There hasn't been any further bleeding. :)
I've also raided the medicine cabinet, but alas, no antibiotics. Are any you mentioned available at pet supply stores? I will get the neosporin suggest in the video, great advice there, thanks. I imagine it may come in handy.


So, I'm quite worried now about flying them. I tracked the culprit down to an Australian Little Falcon.. The first I've ever seen. I'd quite like my pigeons to remain off the menu. :S
 

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Ooo...also try to find an Avian vet in your area if you can. You can never be too sure or safe. Im far from an expert but i would think a couple stitches wouldnt hurt along with checking for any infections..he should be fine with the right medical care. Poor guy
 

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CALL Jedd's or Foy's Pigeon supply ASAP, and buy some Amoxycillin or Penicillin and have it OVERNIGHT shipped. If you can get it by Saturday Noon, that may be soon enough.

This is really a necessity. The smallest claw scratch from a predator's talons can infect a bird and that infection will overrun the Pigeon's circulatory system w/i 48-72 hours....and 72 hours is really, really cutting it way too close for comfort.

http://www.jedds.com/-strse-1093/AMOXYCILLINUM-100-tablet/Detail.bok

http://www.foyspigeonsupplies.com/m...-and-treatments/1311-foys-amoxicillin-tablets
 

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Discussion Starter #12
The vet has given me Clavulox drops (0.6ml twice daily) and Entrotril (0.2ml once daily) for 10 days. Dub has had his first dose, and has cleaned up his seed today. He looks good considering the wringer he's been through. Thanks everyone for the advice. :)
 

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The vet has given me Clavulox drops (0.6ml twice daily) and Entrotril (0.2ml once daily) for 10 days. Dub has had his first dose, and has cleaned up his seed today. He looks good considering the wringer he's been through. Thanks everyone for the advice. :)
thats great news! keep us updated :D
 

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Fabulous, well-done.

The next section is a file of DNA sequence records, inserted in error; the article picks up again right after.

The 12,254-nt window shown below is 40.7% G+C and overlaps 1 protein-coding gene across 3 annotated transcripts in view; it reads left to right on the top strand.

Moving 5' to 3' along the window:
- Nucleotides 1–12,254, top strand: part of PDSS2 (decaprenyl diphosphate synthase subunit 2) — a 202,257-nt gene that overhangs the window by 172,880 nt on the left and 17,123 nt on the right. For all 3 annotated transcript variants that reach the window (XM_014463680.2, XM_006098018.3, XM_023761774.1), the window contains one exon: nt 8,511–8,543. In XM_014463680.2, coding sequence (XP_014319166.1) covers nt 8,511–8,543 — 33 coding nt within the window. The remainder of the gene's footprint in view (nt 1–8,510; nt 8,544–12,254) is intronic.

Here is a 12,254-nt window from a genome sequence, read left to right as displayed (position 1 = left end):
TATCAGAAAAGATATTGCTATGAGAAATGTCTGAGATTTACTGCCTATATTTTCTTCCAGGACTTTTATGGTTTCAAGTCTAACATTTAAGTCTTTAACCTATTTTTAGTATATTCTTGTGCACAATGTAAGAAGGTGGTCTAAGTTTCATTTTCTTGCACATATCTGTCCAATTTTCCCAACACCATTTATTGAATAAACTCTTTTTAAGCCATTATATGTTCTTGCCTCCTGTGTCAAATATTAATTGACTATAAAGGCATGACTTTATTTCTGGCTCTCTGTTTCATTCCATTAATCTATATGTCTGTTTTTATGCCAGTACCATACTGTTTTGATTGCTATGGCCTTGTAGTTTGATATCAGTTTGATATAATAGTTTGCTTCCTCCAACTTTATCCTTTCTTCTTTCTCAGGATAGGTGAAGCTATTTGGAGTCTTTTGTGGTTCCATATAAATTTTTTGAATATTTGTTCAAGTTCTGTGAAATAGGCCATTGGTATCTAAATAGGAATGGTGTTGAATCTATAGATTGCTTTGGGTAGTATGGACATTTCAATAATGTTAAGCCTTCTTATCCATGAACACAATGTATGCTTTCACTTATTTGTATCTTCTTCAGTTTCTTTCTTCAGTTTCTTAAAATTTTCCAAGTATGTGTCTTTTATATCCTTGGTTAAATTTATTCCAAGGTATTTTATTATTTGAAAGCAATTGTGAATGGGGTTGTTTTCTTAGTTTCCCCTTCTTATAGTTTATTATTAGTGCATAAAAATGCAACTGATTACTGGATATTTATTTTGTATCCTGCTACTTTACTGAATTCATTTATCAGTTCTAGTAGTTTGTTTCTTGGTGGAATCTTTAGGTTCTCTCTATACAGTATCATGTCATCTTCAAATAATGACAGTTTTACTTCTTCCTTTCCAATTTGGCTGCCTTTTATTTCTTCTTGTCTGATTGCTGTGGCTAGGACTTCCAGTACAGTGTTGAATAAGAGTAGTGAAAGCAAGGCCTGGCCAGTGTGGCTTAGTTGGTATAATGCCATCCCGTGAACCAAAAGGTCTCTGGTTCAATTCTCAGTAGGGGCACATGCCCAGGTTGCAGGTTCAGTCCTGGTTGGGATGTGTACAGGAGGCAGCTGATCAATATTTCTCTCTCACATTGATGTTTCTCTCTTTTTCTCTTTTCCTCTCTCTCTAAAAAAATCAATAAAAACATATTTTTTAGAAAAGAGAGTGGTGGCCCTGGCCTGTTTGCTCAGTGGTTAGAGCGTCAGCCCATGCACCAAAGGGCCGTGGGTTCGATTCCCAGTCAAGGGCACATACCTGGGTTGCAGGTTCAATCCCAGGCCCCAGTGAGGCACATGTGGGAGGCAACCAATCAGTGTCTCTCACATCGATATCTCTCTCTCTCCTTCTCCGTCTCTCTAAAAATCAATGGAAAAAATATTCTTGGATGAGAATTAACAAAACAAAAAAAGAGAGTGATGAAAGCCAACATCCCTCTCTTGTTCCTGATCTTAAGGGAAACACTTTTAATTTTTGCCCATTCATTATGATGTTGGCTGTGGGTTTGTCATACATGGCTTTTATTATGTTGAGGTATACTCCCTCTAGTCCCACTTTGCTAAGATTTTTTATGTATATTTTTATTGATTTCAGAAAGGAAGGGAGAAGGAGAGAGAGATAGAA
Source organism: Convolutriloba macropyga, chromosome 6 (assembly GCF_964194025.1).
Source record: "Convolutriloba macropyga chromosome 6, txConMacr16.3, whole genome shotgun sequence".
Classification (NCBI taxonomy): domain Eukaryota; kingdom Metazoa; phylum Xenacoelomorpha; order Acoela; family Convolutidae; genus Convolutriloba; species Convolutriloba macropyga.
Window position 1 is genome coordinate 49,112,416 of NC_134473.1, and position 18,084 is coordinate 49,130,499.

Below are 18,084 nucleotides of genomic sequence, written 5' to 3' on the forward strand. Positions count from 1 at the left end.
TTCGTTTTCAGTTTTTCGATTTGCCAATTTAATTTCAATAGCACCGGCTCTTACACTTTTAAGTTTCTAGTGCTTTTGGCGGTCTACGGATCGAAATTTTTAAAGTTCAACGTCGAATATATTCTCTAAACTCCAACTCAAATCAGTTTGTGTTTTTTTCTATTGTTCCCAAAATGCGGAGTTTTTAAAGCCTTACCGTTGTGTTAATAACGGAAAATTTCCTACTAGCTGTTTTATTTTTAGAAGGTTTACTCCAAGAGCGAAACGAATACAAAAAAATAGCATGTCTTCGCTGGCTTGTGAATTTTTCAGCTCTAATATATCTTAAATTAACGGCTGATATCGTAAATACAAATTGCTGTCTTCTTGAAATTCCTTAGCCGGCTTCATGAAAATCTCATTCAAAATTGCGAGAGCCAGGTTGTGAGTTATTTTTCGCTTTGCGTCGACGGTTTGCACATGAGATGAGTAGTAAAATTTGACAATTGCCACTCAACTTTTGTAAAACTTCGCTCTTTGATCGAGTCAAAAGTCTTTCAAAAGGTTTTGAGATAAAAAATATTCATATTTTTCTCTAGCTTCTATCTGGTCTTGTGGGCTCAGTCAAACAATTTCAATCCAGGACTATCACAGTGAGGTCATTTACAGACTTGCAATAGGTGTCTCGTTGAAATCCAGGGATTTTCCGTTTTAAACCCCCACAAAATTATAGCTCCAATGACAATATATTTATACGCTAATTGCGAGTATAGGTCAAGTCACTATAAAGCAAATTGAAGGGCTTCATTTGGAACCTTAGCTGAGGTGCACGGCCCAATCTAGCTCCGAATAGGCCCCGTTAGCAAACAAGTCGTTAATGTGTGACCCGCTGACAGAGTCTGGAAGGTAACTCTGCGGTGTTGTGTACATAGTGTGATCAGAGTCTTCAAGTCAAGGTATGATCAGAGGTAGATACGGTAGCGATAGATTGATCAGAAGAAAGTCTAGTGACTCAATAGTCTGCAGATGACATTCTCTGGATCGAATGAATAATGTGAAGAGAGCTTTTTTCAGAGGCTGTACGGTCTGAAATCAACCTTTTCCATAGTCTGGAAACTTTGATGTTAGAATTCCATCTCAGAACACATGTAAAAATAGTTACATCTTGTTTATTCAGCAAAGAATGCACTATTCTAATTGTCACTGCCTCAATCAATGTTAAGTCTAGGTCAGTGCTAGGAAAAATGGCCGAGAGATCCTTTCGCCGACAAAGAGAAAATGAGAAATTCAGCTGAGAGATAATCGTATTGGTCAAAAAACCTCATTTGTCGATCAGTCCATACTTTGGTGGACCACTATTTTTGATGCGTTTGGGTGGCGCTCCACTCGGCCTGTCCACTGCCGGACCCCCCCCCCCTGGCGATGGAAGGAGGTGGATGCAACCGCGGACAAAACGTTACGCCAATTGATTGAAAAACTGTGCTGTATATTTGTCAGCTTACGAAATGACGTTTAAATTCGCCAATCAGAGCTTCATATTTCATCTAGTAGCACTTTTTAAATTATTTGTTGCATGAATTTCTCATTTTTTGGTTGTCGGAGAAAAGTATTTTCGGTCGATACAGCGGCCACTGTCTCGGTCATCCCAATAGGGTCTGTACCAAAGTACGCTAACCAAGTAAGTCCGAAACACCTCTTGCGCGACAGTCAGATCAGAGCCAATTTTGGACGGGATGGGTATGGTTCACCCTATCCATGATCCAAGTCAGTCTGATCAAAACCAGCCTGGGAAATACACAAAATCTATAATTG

Kinda funny...we all skipped the most obvious advice: find a Vet !!!!

...keep us posted....
 

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Fabulous, well-done.

Kinda funny...we all skipped the most obvious advice: find a Vet !!!!

...keep us posted....
I presumed that was coz the op was in Australia & the usual dificulties elsewhere are even harder there ;)
 

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Discussion Starter #17
I presumed that was coz the op was in Australia & the usual dificulties elsewhere are even harder there
You're right about that. All the city vets I contacted in my area (even the specialist avian vet) refused to give me any medication without a (very expensive) consultation. Luckily, my mum lives out in the country, and has a wonderful local vet who had no issue with drawing up the dosages for me.

Guys back in the loft with his buddies now. He was adamant he wanted out of his hospital cage at 6 this morning. :rolleyes:
 

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You're right about that. All the city vets I contacted in my area (even the specialist avian vet) refused to give me any medication without a (very expensive) consultation. Luckily, my mum lives out in the country, and has a wonderful local vet who had no issue with drawing up the dosages for me.

Guys back in the loft with his buddies now. He was adamant he wanted out of his hospital cage at 6 this morning. :rolleyes:
:rolleyes: Doctors always want expensive consultations.
How is he doing? How is the wound healing up? Sounds like hes happy to be back with his buddies:D
 

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It looks a lot better. Happy he's gonna be A o.k. He's a handsome boy :cool: